Jim would become the perpetrator, my perpetrator. As he had learned to hide, so did I.

I remember a huge breakthrough in my therapy that had me connect to the compassion I needed to find for my brother. I got there by wondering who sexually abused him.

My heart ached for him.

A few weeks prior to listening to my brother tell me, via a taped recording on the phone,  that he loved me, we had a chance to speak.

He told me how proud he was of me for finding the courage to come out and uttered something to the effect that he could never summon such courage. Also, as he turned away from me he said, “Please forgive me for what I did to you.”

Jim had always scared me. Yet something that day moved me to follow him back into Mom’s kitchen, ask him to turn around, look into his beautiful blues eyes and say, “I forgive you.” He said nothing.

It was in the wee hours of the morning, perhaps 7 – 8 hours after listening to his taped voice telling me that he loved me, that his girlfriend Sheryl called to share that he had died.

Days later, in Victoria, as I sat beside his casket it suddenly dawned on me that this was the first time I hadn’t felt that my brother was in pain.

I leaned over and whispered two things to him. First I said, “My hope is that the choice you made to leave is powerfully serving you.” Secondly, as I gently wept I shared, “Thank you so much for teaching me how to forgive. I love you.”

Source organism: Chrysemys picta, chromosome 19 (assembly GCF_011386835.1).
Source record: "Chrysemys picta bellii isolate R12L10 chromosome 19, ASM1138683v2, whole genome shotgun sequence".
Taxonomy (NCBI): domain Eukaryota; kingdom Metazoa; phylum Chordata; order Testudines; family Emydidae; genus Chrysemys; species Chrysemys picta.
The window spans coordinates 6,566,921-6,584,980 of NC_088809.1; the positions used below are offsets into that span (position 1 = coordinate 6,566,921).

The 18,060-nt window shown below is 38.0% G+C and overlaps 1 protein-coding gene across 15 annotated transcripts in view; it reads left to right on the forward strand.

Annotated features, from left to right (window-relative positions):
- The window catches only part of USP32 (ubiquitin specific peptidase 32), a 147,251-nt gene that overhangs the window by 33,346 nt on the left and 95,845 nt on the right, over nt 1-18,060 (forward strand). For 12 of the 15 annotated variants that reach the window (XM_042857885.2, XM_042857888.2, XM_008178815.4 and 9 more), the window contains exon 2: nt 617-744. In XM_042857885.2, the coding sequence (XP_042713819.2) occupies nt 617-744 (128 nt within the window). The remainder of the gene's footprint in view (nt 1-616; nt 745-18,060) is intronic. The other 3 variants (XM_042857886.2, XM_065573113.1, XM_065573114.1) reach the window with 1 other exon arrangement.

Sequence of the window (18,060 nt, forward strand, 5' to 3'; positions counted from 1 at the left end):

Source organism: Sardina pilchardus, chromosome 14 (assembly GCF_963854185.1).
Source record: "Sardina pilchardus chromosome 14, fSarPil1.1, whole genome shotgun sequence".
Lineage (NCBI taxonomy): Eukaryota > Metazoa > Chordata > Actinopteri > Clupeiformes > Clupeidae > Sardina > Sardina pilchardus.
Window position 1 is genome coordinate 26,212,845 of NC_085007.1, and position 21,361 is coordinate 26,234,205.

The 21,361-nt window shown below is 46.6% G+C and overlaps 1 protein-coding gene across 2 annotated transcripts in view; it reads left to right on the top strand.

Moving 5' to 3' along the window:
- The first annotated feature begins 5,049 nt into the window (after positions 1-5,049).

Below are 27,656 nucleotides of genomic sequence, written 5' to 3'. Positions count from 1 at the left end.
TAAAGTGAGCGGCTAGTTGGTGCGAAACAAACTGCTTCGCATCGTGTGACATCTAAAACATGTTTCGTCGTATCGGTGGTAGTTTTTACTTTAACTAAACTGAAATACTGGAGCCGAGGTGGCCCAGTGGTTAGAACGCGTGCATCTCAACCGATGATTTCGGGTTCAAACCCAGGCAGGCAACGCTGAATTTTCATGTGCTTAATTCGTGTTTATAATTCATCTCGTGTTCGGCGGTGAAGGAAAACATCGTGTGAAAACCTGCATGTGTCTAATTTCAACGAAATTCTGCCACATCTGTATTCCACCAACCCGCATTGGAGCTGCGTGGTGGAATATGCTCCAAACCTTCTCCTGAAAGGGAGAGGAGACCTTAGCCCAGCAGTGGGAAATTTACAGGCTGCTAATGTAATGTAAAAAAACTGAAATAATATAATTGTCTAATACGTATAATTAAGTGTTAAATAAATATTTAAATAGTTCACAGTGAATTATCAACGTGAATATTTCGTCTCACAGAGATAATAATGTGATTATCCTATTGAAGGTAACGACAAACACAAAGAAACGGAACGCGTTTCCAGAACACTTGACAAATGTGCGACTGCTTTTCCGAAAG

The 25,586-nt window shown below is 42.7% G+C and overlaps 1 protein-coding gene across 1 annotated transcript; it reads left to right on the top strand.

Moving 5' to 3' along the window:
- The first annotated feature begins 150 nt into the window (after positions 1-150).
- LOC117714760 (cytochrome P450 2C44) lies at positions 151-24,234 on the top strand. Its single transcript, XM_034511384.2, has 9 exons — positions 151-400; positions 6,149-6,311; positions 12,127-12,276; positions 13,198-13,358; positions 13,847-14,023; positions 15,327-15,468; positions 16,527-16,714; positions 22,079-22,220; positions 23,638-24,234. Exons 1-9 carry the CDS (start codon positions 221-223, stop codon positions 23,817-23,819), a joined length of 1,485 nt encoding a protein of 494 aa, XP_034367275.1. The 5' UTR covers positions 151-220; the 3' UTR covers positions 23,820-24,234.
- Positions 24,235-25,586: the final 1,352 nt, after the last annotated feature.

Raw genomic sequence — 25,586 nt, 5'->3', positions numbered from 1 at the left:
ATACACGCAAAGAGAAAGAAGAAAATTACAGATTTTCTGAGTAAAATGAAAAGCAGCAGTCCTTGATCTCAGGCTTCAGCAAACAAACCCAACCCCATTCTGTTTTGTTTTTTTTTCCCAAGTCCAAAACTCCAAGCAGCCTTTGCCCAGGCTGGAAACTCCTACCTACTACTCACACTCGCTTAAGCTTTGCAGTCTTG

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IMG_2603“Don’t even think about playing around the river. You’ll slip in and drown.” This order, bellowed by my Mom, topped The 10 Commandment list of my catholic childhood. Drummed out of me was the notion of trying to take risks.

On the other hand I heard, “Life is nothing more than a game of numbers.” Mom said I would die. My coaches and teachers told me, as an elementary school student, the more risks I tried to take the more rewards I would receive.

Underlying all this rhetoric was my fear. I didn’t know how to tell the world how scared I was, nor was I encouraged. I didn’t even try.

I was afraid to tell anyone that my Dad beat my Mom. That my brothers beat my Dad. That there wasn’t any food at home. That we were on welfare. That I was gay. That I was afraid of being afraid.

False Evidence Appearing Real. Fear was real for me.

Living from the vantage point of ‘don’t’ is exhausting. Learning to take risks without being encouraged or even taught how to take risks made me sad.

From a philosophical, theological and even a spiritual perspective I’ve always thought that my work, in this lifetime, centres around acknowledgment. So of course I’d come through a woman who gave birth to ten kids.

Robin Sharma shares, “To live your life to the fullest, start taking more risks and do the things you fear. Get good at being uncomfortable and stop walking the path of least resistance.” I hear, “Stop trying to be secure.”

Years ago, while studying in San Francisco with a powerful spiritual teacher by the name of Matthew Garrigan, I told him that I ‘tried’ to do the homework he assigned. Matthew abruptly stopped me and said, “Pick up your pen and listen very carefully.” He quickly told me he was going to ask me a simple question. I can still feel his intensity.

With a higher pitch in his voice Matthew said, “Try to drop the pen.”.

The pen dropped from my fingers. “What did you just do?”, Matthew asked. I nervously said, “I dropped the pen.”

“Pick it up”, he ordered and then said, “Now try to drop the pen.” Again I dropped the pen. With the patience of a saint, he said. “Thomas, what did you do?” Feeling scared I said, “I dropped the pen.”